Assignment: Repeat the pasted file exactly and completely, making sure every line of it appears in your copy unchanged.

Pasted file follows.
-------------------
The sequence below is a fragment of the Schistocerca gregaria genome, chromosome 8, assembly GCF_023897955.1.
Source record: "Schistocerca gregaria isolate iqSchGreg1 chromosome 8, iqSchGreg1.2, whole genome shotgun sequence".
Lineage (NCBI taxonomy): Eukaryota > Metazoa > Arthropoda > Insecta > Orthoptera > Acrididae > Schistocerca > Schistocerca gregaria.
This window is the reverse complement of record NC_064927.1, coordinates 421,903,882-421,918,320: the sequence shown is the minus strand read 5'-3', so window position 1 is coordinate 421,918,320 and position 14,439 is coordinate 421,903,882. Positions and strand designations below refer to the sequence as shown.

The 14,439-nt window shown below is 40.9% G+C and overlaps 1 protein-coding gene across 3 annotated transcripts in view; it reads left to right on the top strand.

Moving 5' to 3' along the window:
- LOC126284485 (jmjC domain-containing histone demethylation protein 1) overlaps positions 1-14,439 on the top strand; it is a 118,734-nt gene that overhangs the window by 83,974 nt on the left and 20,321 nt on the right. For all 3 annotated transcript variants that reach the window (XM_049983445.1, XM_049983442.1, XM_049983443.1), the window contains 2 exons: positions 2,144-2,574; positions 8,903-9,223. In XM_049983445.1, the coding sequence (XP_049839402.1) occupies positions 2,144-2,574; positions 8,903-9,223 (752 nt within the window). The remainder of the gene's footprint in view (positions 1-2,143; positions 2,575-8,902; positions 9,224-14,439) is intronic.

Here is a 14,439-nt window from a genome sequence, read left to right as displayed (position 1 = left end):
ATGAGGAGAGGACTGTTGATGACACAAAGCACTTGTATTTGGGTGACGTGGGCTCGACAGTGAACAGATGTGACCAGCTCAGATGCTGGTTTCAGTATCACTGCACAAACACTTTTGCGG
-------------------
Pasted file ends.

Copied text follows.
The sequence below is a fragment of the Schistocerca gregaria genome, chromosome 8, assembly GCF_023897955.1.
Source record: "Schistocerca gregaria isolate iqSchGreg1 chromosome 8, iqSchGreg1.2, whole genome shotgun sequence".
Lineage (NCBI taxonomy): Eukaryota > Metazoa > Arthropoda > Insecta > Orthoptera > Acrididae > Schistocerca > Schistocerca gregaria.
This window is the reverse complement of record NC_064927.1, coordinates 421,903,882-421,918,320: the sequence shown is the minus strand read 5'-3', so window position 1 is coordinate 421,918,320 and position 14,439 is coordinate 421,903,882. Positions and strand designations below refer to the sequence as shown.

The 14,439-nt window shown below is 40.9% G+C and overlaps 1 protein-coding gene across 3 annotated transcripts in view; it reads left to right on the top strand.

Moving 5' to 3' along the window:
- LOC126284485 (jmjC domain-containing histone demethylation protein 1) overlaps positions 1-14,439 on the top strand; it is a 118,734-nt gene that overhangs the window by 83,974 nt on the left and 20,321 nt on the right. For all 3 annotated transcript variants that reach the window (XM_049983445.1, XM_049983442.1, XM_049983443.1), the window contains 2 exons: positions 2,144-2,574; positions 8,903-9,223. In XM_049983445.1, the coding sequence (XP_049839402.1) occupies positions 2,144-2,574; positions 8,903-9,223 (752 nt within the window). The remainder of the gene's footprint in view (positions 1-2,143; positions 2,575-8,902; positions 9,224-14,439) is intronic.

Here is a 14,439-nt window from a genome sequence, read left to right as displayed (position 1 = left end):
ATGAGGAGAGGACTGTTGATGACACAAAGCACTTGTATTTGGGTGACGTGGGCTCGACAGTGAACAGATGTGACCAGCTCAGATGCTGGTTTCAGTATCACTGCACAAACACTTTTGCGG